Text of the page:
$response_conf = Invoke-RestMethod -Uri $mgr_conf -Method Get -Credential $cred -ContentType 'application/json'
    $participants = $response_part.objects
    $conferences = $response_conf.objects
    #$Write-output $participants # optional to show output in the PS CLI
    Write-Output $participants | Export-Csv -Path "$((Get-Date).ToString('yyyy-MM-dd_hh-mm-ss'))_pexHistoryPart.csv" -Delimiter "," -NoTypeInformation
    Write-Output $participants | Export-csv -Append pexHistoryPart.csv -Delimiter "," -NoTypeInformation #write the csv file to the same dir as where this script is run from
    Write-Output $conferences | Export-Csv -Path "$((Get-Date).ToString('yyyy-MM-dd_hh-mm-ss'))_pexHistoryConf.csv" -Delimiter "," -NoTypeInformation
    Write-Output $conferences | Export-csv -Append pexHistoryConf.csv -Delimiter "," -NoTypeInformation #write the csv file to the same dir as where this script is run from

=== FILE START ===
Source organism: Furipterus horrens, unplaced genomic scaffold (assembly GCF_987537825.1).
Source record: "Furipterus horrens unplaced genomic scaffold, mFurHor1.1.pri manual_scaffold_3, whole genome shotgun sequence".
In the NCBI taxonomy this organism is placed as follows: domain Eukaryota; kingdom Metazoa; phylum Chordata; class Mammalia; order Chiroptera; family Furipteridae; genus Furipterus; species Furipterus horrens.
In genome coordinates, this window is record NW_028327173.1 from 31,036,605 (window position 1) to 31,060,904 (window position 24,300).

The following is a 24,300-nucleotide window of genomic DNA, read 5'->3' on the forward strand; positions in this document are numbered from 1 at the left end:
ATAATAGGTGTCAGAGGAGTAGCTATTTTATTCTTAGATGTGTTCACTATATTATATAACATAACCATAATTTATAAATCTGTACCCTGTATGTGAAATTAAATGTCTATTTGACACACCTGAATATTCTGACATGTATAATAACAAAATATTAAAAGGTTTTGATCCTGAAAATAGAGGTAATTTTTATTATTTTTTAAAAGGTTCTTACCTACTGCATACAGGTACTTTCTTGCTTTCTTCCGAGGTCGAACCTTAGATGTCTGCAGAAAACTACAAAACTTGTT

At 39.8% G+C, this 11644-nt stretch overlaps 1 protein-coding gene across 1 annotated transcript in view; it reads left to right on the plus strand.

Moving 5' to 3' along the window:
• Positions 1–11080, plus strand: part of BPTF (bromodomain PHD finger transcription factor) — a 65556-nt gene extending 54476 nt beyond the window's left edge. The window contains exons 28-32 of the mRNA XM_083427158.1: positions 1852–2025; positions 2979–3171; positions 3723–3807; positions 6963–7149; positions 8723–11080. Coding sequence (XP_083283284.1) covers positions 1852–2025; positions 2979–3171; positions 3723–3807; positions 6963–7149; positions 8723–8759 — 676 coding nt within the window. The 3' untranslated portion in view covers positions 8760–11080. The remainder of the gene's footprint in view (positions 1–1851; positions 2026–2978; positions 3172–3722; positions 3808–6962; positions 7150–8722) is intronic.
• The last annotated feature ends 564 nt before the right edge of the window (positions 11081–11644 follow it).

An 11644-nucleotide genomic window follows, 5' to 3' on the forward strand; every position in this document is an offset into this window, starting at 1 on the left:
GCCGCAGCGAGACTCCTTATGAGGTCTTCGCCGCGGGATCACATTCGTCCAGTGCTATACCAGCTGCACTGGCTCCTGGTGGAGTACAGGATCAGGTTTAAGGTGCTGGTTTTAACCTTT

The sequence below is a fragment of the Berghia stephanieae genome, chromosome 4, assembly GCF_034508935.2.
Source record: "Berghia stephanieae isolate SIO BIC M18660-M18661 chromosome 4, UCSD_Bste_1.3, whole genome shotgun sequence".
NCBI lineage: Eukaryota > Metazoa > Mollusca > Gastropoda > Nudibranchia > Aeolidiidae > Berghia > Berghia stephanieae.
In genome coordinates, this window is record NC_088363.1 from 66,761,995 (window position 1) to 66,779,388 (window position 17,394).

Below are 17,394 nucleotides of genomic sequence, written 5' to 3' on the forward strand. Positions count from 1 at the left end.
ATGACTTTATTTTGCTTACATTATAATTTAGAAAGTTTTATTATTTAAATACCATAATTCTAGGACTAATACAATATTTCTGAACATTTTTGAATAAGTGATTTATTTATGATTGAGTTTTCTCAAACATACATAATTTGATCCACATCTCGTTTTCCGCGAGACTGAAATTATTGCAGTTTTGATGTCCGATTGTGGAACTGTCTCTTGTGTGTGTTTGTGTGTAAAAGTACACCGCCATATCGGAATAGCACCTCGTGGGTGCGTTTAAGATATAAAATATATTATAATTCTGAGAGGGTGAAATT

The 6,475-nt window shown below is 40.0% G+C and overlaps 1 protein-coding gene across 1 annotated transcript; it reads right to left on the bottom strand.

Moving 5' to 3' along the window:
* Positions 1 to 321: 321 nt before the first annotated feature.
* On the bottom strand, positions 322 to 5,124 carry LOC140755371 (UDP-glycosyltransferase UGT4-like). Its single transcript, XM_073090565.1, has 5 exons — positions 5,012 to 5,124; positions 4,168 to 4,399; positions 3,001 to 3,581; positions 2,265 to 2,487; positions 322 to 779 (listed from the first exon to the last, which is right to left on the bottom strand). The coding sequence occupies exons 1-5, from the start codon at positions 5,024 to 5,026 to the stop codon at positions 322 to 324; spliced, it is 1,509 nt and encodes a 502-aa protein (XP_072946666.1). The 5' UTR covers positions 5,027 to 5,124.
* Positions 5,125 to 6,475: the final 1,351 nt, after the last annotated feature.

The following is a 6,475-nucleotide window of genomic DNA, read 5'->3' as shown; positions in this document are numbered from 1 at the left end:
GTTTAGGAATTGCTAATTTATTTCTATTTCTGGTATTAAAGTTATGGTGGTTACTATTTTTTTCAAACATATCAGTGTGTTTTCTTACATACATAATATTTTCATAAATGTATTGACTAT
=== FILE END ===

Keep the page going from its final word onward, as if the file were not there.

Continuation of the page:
As the data in the pexHistory.csv file is appended to each day, it is possible to use the inherent data analysis capabilities in Excel. It is possible to add the csv file as a data source and have the pivot tables, reports and charts update when required.
    To enable this analytics in Excel:
    Download Power Query for Excel (for the version you are running). e.g. Excel 2013:
    note: not yet available for Mac
    1. Create a new blank document
    2. Click on Power Query > From File > From CSV
    3. Select pexHistoryConf.csv


    Click Close & Load:


    Repeat with the pexHistoryPart.csv in a new sheet:

    To update the data, click Refresh

    Add reports and charts

    Add a new sheet then go to the DATA menu and click Existing Connections and select the Participant History table:

    Choose the view you would like to display:

    Example Charts:

    Conference Participant Count

    Protocol Mix

    Call Type

    Service Tag Mix

    Sample Location Mix